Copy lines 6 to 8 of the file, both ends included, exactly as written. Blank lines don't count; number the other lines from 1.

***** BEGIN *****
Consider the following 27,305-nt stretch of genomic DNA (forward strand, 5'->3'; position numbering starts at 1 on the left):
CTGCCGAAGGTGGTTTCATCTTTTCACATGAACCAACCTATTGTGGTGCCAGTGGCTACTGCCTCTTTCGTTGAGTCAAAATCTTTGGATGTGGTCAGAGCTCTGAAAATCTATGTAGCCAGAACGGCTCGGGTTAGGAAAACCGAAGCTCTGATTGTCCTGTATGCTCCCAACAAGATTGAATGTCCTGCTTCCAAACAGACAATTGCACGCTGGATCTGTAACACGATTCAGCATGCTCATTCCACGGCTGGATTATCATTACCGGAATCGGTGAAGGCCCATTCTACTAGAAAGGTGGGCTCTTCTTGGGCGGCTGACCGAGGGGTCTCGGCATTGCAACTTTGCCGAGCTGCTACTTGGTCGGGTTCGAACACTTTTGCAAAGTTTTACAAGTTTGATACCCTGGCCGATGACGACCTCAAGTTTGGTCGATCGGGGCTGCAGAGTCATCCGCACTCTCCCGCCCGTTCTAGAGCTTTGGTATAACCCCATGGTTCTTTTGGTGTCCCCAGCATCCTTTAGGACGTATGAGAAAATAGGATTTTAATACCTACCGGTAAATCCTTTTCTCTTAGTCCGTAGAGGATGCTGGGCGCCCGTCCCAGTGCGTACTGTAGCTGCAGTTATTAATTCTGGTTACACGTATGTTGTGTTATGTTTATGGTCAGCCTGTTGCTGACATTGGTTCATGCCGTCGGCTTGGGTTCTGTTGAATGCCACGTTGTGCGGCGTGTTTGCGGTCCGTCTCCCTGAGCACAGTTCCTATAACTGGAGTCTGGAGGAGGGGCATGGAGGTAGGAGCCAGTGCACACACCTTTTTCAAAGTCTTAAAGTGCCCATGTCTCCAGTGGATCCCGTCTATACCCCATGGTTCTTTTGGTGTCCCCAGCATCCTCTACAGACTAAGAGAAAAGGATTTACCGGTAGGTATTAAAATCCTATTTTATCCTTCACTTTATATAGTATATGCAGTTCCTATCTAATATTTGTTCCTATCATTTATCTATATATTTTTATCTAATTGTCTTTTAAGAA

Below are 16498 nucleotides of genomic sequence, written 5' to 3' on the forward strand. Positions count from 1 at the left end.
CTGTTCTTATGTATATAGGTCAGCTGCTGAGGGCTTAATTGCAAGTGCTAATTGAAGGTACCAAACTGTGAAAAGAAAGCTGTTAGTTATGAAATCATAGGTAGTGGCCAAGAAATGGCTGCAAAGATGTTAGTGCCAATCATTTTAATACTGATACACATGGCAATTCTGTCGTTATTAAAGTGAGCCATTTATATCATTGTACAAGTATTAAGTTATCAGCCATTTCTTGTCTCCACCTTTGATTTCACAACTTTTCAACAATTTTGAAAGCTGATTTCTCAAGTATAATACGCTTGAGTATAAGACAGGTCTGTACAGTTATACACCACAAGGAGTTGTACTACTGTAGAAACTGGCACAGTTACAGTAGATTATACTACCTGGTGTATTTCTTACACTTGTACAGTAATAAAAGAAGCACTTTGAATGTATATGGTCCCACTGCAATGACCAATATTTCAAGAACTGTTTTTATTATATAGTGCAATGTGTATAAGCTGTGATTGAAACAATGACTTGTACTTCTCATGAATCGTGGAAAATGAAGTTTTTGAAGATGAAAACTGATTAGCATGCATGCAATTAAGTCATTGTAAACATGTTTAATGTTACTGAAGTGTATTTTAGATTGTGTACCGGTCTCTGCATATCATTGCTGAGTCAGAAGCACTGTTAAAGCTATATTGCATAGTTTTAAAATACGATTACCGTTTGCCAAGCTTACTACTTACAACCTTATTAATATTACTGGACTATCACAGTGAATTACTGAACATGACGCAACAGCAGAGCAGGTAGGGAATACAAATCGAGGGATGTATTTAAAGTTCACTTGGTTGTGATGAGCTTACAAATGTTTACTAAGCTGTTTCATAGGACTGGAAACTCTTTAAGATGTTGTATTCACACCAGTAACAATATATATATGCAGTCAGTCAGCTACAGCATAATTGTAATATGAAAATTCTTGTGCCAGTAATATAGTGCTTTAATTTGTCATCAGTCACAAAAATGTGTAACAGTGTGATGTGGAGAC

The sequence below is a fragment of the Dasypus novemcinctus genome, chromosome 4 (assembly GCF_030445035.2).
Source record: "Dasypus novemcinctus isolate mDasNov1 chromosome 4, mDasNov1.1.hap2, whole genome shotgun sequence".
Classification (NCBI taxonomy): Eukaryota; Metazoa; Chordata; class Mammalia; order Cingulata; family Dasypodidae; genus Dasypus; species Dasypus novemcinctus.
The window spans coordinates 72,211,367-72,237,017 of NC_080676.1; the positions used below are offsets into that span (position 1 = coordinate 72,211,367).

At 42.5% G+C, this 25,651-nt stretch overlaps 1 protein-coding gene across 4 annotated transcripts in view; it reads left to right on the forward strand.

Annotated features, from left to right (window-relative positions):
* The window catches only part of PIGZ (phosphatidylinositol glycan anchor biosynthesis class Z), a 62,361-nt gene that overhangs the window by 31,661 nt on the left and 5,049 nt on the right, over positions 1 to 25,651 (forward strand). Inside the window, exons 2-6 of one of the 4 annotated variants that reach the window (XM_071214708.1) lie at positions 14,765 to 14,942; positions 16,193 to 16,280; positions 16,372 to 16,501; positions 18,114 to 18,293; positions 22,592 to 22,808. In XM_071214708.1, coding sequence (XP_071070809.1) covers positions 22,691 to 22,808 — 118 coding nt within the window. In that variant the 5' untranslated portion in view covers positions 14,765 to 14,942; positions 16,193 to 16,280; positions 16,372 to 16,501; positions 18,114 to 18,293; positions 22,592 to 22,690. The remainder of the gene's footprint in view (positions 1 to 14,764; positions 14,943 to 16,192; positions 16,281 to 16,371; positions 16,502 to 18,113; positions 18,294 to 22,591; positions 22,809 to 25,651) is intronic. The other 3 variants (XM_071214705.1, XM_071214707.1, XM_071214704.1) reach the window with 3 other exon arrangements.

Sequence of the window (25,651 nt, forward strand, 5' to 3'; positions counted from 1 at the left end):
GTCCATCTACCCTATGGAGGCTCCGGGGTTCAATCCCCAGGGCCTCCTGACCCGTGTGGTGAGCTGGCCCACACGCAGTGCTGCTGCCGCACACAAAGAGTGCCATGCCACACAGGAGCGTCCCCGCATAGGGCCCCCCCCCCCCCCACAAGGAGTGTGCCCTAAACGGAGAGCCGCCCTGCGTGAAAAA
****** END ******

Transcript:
Source record: "Dasypus novemcinctus isolate mDasNov1 chromosome 4, mDasNov1.1.hap2, whole genome shotgun sequence".
Classification (NCBI taxonomy): Eukaryota; Metazoa; Chordata; class Mammalia; order Cingulata; family Dasypodidae; genus Dasypus; species Dasypus novemcinctus.
The window spans coordinates 72,211,367-72,237,017 of NC_080676.1; the positions used below are offsets into that span (position 1 = coordinate 72,211,367).